These large cetaceans are usually more than 9.1 m (30 ft) long and can be found throughout the ocean. Instead of teeth, mysticetes have a series of horny plates called baleen. The baleen is made from the same materials as human hair and fingernails. The baleen plates hang from the gums of the upper jaw and are used to filter small bits of food from the water. Baleen whales have symmetrical skulls and have two (or paired) blowholes.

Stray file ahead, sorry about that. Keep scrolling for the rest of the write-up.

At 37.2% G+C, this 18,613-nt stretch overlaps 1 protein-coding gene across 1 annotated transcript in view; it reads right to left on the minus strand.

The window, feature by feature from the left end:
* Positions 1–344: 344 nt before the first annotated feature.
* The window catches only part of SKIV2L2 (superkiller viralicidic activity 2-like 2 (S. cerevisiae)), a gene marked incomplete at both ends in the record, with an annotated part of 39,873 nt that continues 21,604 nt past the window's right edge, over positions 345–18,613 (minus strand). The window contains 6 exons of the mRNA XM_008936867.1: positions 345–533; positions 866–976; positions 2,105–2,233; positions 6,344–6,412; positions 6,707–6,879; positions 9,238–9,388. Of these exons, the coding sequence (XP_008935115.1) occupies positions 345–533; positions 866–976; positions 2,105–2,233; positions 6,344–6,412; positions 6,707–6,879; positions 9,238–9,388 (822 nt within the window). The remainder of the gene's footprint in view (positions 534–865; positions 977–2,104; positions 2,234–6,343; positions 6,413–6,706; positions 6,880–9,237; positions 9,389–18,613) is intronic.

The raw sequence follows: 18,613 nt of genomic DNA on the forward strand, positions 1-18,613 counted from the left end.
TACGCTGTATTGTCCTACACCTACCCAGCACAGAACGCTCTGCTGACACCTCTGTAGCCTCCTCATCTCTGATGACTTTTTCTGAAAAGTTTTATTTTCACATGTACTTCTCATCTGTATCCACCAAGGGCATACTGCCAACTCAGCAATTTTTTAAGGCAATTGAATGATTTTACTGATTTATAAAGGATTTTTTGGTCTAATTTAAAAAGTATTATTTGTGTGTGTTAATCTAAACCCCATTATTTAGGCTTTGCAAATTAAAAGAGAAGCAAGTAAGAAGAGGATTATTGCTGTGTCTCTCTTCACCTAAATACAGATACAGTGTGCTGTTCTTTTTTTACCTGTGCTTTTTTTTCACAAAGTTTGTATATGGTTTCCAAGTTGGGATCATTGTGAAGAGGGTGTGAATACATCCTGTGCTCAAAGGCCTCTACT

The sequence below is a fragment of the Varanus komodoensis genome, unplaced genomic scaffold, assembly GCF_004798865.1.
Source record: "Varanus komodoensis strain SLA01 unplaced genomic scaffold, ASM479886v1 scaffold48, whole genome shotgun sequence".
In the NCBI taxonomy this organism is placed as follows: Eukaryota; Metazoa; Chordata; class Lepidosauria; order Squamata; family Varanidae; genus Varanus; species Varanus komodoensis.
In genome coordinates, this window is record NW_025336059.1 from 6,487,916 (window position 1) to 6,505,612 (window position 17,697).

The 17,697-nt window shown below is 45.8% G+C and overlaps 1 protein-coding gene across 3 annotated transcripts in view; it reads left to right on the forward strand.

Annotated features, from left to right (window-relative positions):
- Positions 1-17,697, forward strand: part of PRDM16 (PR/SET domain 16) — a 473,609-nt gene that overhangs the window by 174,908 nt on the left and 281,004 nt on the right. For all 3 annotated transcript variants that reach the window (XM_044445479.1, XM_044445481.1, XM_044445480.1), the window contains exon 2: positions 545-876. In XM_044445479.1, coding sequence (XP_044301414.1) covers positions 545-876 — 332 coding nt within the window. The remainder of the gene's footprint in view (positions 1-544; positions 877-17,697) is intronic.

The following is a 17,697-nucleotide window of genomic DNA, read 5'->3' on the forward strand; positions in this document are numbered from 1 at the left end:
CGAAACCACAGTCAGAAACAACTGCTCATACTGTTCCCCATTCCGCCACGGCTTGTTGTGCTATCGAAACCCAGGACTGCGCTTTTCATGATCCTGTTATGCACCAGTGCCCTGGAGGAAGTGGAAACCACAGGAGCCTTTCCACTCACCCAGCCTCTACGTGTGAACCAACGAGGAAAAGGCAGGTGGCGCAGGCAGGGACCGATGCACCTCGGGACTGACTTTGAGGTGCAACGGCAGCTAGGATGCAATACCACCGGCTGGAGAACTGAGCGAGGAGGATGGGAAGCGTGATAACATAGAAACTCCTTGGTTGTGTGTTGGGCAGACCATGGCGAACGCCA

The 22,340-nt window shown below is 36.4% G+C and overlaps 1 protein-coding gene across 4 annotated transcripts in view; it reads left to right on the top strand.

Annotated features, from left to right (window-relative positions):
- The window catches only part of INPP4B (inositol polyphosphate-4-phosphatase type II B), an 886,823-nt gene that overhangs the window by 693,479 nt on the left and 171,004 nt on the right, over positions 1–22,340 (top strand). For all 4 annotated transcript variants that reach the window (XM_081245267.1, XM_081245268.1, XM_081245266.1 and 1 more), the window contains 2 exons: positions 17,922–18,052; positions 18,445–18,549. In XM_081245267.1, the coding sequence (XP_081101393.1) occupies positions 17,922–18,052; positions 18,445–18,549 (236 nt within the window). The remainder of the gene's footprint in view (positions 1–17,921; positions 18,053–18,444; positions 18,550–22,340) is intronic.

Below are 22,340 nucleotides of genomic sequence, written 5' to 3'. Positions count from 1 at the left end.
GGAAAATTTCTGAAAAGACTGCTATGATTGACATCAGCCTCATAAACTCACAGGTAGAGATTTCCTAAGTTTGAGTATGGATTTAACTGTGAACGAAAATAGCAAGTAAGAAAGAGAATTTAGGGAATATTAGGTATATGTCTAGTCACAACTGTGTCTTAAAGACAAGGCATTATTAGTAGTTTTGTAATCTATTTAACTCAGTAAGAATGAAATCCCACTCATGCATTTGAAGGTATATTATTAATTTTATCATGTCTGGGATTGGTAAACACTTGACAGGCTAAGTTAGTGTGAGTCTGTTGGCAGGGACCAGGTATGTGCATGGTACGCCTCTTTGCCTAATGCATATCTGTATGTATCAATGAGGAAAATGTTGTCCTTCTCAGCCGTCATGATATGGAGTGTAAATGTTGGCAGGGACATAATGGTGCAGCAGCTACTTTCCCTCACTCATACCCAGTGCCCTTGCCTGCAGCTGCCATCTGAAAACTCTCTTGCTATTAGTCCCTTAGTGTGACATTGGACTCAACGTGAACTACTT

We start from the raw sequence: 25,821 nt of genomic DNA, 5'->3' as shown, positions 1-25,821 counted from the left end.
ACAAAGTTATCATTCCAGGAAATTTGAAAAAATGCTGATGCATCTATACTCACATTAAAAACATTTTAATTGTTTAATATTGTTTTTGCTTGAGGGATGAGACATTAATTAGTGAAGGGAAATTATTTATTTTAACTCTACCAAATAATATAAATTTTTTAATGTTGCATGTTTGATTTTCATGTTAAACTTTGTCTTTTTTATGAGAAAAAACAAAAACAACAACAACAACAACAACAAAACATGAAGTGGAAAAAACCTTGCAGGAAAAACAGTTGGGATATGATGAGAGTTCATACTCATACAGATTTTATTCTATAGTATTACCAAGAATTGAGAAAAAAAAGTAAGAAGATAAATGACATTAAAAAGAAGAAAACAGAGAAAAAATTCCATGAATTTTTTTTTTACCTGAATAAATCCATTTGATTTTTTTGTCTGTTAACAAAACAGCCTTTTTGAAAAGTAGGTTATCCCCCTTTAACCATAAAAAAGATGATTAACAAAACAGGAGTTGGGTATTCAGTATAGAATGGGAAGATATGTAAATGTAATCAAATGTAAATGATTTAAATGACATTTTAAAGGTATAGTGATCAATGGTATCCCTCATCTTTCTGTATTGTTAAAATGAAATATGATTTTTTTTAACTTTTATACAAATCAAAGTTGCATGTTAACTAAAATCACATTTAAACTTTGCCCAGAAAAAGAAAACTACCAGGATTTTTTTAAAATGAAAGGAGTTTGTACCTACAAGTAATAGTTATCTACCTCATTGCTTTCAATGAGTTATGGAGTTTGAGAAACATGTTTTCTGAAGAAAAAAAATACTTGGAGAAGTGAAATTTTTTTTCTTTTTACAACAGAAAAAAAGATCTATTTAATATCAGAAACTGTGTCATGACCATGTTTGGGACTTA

The mysticetes are divided into four families: rorquals (blue, humpback, minke, sei, fin, and Bryde’s whales), right whales, pygmy right whales, and gray whales. Rorquals have throat pleats, or ventral grooves, that expand when the whales gulp large amounts of water during feeding. Baleen whales can migrate up to hundreds of miles to feed in cooler areas with lots of food. On the feeding grounds baleen whales filter out small organisms from the water either by skimming the surface or gulping large quantities of water to filter. Baleen whales are not known to echolocate but produce a variety of sounds used for communication. Echoes from baleen whale vocalizations may help in navigating under ice or detecting the ocean floor.